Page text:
Operators of Kentucky’s Creation Museum are seeking taxA tax is a mandatory payment or charge collected by local, state, and national governments from individuals or businesses to cover the costs of general government services, goods, and activities. incentives to build a creationism theme park called Ark Encounter, which, according to preliminary estimates, could draw as many as 1.6 million guests a year.
The developers are seeking the tax incentives under the Kentucky Tourism Development Act. If the project is approved, the park’s developers could recover up to 25 percent of the project’s cost in the form of returned sales taxA sales tax is levied on retail sales of goods and services and, ideally, should apply to all final consumption with few exemptions. Many governments exempt goods like groceries; base broadening, such as including groceries, could keep rates lower. A sales tax should exempt business-to-business transactions which, when taxed, cause tax pyramiding. paid by visitors on admission tickets, food, gift sales and lodging costs.
Developers Mike Zovath, senior vice president of the non-profit group Answers in Genesis, and Ark Encounter LLC, a for-profit company based in Springfield, Mo., have not finalized the park’s location and are still considering an Indiana location.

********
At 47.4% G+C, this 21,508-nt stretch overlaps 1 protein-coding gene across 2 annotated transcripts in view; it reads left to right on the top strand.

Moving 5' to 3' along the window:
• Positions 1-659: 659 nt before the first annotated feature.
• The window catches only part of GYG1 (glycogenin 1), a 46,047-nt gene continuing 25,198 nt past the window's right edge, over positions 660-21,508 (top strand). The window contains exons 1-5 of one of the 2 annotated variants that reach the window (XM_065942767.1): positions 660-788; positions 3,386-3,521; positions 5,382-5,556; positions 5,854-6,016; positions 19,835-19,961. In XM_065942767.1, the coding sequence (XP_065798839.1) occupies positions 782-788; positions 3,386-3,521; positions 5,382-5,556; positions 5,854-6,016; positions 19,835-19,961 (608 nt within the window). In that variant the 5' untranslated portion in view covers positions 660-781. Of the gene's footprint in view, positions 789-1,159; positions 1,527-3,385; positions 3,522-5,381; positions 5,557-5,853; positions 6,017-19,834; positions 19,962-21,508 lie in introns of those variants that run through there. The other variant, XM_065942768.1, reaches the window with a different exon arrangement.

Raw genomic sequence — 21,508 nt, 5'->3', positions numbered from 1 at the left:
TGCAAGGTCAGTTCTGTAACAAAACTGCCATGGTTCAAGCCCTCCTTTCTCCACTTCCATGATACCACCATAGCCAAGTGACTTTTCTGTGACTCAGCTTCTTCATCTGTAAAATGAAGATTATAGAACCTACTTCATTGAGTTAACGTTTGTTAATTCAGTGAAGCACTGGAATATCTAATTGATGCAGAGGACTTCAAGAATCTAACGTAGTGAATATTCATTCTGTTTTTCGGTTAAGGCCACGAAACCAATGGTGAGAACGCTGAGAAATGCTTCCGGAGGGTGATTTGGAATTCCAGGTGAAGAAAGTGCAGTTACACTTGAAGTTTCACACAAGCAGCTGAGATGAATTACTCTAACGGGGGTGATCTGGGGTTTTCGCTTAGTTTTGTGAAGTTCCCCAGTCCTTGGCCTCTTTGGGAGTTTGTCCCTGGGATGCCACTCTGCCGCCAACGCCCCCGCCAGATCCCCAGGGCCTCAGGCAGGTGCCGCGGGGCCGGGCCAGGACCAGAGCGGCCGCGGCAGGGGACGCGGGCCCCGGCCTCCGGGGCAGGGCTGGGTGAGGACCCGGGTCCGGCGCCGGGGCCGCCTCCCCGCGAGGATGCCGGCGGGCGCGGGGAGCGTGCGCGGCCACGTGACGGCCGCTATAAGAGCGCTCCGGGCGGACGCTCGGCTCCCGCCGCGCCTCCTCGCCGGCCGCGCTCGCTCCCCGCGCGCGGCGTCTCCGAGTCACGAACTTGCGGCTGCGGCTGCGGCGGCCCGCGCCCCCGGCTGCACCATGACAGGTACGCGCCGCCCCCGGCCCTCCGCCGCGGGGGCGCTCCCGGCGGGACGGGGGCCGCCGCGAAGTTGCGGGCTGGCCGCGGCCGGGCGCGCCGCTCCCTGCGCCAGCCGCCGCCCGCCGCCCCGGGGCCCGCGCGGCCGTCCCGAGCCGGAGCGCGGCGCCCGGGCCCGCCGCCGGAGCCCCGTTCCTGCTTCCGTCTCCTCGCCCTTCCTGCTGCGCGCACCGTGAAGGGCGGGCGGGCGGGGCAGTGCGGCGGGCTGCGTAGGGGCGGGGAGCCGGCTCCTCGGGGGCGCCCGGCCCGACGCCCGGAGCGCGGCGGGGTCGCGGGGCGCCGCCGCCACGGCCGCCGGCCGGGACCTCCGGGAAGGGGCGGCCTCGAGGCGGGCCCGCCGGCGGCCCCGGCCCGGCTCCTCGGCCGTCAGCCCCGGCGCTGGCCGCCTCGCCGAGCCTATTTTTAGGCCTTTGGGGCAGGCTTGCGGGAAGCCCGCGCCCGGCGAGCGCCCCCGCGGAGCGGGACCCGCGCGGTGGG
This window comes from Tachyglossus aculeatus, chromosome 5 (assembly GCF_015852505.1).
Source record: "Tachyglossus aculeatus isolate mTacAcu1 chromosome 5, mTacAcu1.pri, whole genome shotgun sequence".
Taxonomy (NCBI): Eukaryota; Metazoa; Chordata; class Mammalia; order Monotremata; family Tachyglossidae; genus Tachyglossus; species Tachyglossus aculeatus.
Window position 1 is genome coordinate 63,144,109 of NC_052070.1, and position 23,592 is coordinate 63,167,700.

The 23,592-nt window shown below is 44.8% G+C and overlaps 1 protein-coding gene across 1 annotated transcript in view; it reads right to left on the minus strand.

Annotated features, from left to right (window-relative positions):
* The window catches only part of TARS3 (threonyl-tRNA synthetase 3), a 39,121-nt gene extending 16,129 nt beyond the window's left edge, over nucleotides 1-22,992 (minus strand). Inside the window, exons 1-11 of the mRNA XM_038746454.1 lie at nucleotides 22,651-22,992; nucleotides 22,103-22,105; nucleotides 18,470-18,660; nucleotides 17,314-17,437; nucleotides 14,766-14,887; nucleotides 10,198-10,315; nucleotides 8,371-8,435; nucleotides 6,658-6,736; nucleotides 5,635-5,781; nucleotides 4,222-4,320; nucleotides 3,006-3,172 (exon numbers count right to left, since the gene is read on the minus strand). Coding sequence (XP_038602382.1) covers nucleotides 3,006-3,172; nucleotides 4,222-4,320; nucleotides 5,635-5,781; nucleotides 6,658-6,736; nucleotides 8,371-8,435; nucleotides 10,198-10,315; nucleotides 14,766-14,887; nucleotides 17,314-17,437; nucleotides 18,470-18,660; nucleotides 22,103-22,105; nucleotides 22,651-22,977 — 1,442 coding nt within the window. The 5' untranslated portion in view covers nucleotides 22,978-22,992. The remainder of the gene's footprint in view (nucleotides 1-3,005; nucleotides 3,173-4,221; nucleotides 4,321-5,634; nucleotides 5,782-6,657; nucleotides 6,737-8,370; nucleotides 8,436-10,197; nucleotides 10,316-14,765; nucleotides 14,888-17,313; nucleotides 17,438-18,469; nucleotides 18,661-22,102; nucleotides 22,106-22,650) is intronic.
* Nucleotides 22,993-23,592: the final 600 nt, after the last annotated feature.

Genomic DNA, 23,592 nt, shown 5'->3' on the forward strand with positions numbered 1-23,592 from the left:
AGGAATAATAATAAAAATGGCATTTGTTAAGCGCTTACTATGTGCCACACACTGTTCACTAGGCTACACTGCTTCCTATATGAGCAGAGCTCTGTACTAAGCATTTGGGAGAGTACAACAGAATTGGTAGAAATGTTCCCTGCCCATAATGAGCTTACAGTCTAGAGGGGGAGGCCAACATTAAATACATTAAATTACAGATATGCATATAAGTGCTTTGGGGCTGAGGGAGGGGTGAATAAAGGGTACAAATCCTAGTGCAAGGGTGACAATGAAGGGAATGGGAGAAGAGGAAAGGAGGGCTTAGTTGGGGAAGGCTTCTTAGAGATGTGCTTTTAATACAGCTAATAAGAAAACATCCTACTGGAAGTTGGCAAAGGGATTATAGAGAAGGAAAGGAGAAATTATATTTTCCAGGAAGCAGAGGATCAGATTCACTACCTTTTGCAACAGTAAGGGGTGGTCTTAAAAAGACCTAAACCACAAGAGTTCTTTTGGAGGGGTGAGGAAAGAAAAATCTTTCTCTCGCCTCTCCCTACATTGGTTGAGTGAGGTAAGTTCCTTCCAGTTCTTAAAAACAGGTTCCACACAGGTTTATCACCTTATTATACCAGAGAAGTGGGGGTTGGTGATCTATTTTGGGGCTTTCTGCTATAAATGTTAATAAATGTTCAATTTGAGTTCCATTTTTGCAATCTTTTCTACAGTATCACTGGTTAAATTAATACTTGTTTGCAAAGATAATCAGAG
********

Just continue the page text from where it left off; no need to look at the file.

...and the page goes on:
Not surprisingly, some controversy surrounds the proposed use of tax incentives for a religious-themed park. From the Courier-Journal:
Advocates for church-state separation question whether the tax incentives would raise First Amendment issues.
Louisville attorney David Tachau, who successfully sued over a state appropriation for a religiously affiliated pharmacy school, said he would have to further research the issue.
“It certainly sounds as if the mechanism for supporting a particular religious dogma would violate the establishment of religious prohibitions in the state and federal constitutions, but there may be slippery ways this could pass muster,” he said.
Edwin Kagin, a Northern Kentucky attorney who is also the national legal director for the group American Atheists, said it doesn’t appear to him to violate the law. If other projects with religious themes could qualify for the tax incentives, the law doesn’t discriminate.
“It might not be discrimination, but it might not be a good idea,” Kagin said.
Martin Cothran, senior policy analyst for the Family Foundation, said his organization doesn’t believe there would be a problem in giving a tax break to an organization that is “not explicitly religious.”
“Whether you agree with them or not, they are making a claim that what they are doing is scientific and it’s not necessarily the state’s business to second guess that,” Cothran said.
There an additional issue that Kentucky officials should consider when weighing the merits of this project: regardless of the content or theme of the park, is it good policy for states to provide preferential tax treatment to tourist-friendly businesses?Share